Observations of the Near Surface Vertical Current Shear

Jochen Horstmann1, Ruben Carrasco1, Michael Stresser1, Marius Cysewski1, Bjoern Lund2, Cedric Guigand2, Tamay Özgökmen2, Brian K Haus3, Guillaume Novelli2, John Lodise2, Edward H Ryan2, Michael Rebozo2 and Hanjing Dai3, (1)Helmholtz-Zentrum Geesthacht Centre for Materials and Coastal Research, Geesthacht, Germany, (2)University of Miami, Rosenstiel School of Marine and Atmospheric Sciences, Miami, FL, United States, (3)University of Miami, Miami, FL, United States
We will present measurements of the vertical current profile in the upper 1-5 meters below the surface utilizing the dispersion relation (DR) method with marine X-band radar (MR) backscatter intensity image sequences. The DR method is based on the linear dispersion relation of gravity waves, which produce the dominant signal within the MR data. By observing waves of different wavelengths we have extended the DR-method to retrieve the near-surface current profile. Utilizing quadcopter based video camera (VC) data we furthermore estimate currents in the upper 0.5 m of the water column by Particle Tracking Velocimetry (PTV). This method yields the velocity of Lagrangian drifters (bamboo plates, oranges and CARTHE drifters), representing currents in 3 different layers. The drifters have a very small area above the water surface exposed to the wind, which helps minimize potential windage issues. Last but not least we applied the DR-method to the VC image sequences, allowing us to measure very high resolution current fields in space (5 m) and time (30 s) as well as the vertical current profile in the upper half meter.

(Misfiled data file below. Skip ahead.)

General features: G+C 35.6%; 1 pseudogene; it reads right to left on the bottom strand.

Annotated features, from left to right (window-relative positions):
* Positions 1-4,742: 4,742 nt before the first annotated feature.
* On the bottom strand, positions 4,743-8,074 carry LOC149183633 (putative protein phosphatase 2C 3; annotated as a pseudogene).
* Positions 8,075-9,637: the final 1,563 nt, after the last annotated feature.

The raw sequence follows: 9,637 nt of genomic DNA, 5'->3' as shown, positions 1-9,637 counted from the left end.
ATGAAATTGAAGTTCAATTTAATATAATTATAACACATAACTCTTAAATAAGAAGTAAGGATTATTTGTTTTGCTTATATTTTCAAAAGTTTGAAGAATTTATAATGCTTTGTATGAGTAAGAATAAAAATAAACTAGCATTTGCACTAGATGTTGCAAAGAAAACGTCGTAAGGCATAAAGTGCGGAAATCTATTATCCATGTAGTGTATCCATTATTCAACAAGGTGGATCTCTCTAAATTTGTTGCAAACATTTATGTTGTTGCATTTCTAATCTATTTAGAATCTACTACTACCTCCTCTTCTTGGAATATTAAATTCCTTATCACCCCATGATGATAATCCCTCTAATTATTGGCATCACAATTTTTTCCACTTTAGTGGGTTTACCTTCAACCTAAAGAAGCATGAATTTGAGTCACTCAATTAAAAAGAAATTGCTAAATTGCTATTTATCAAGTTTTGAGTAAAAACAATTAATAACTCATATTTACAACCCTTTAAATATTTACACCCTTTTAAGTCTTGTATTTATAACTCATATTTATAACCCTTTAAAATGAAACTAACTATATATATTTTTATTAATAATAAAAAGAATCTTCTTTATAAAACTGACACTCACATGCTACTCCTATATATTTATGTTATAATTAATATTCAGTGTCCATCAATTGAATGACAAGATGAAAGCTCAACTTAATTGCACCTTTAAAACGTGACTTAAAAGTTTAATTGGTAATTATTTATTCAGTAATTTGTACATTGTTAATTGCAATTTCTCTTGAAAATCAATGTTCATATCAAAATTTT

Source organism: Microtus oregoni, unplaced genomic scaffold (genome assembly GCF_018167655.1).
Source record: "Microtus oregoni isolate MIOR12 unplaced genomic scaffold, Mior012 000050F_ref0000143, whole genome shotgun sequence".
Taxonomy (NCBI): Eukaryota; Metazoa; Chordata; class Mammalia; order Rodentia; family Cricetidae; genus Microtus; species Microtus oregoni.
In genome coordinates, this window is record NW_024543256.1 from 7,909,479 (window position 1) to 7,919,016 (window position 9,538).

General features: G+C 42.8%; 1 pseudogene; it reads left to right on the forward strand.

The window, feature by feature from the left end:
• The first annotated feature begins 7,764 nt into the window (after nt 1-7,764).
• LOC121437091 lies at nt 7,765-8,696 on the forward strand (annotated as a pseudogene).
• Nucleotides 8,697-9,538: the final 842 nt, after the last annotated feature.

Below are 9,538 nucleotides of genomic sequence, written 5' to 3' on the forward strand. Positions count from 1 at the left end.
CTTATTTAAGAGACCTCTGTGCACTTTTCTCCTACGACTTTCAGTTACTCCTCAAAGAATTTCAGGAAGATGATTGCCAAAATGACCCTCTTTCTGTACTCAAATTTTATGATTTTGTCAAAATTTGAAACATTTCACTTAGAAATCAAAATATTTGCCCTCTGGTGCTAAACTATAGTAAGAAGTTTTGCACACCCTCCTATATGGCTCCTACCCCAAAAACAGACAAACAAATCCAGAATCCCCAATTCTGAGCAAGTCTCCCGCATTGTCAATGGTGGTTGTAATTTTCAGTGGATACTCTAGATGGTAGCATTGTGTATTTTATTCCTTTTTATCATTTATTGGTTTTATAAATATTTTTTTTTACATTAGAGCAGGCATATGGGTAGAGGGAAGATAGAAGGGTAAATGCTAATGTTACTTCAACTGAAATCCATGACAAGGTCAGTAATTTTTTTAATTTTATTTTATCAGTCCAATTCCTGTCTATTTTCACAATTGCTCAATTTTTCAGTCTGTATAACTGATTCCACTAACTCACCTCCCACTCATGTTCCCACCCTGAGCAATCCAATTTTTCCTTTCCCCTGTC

We will present results from measurements acquired at German research platform FINO-3, in the German Bight of the North Sea and during the Bear Cut Inlet experiment, Miami, USA. We will show that the MR and VC DR-based current measurements correlate well with the PTV and other reference data as well as simple theoretical wind- and wave-driven profiles. The combination of MR and VC data thus yields a good estimate of the current profile from the surface to a depth of several meters.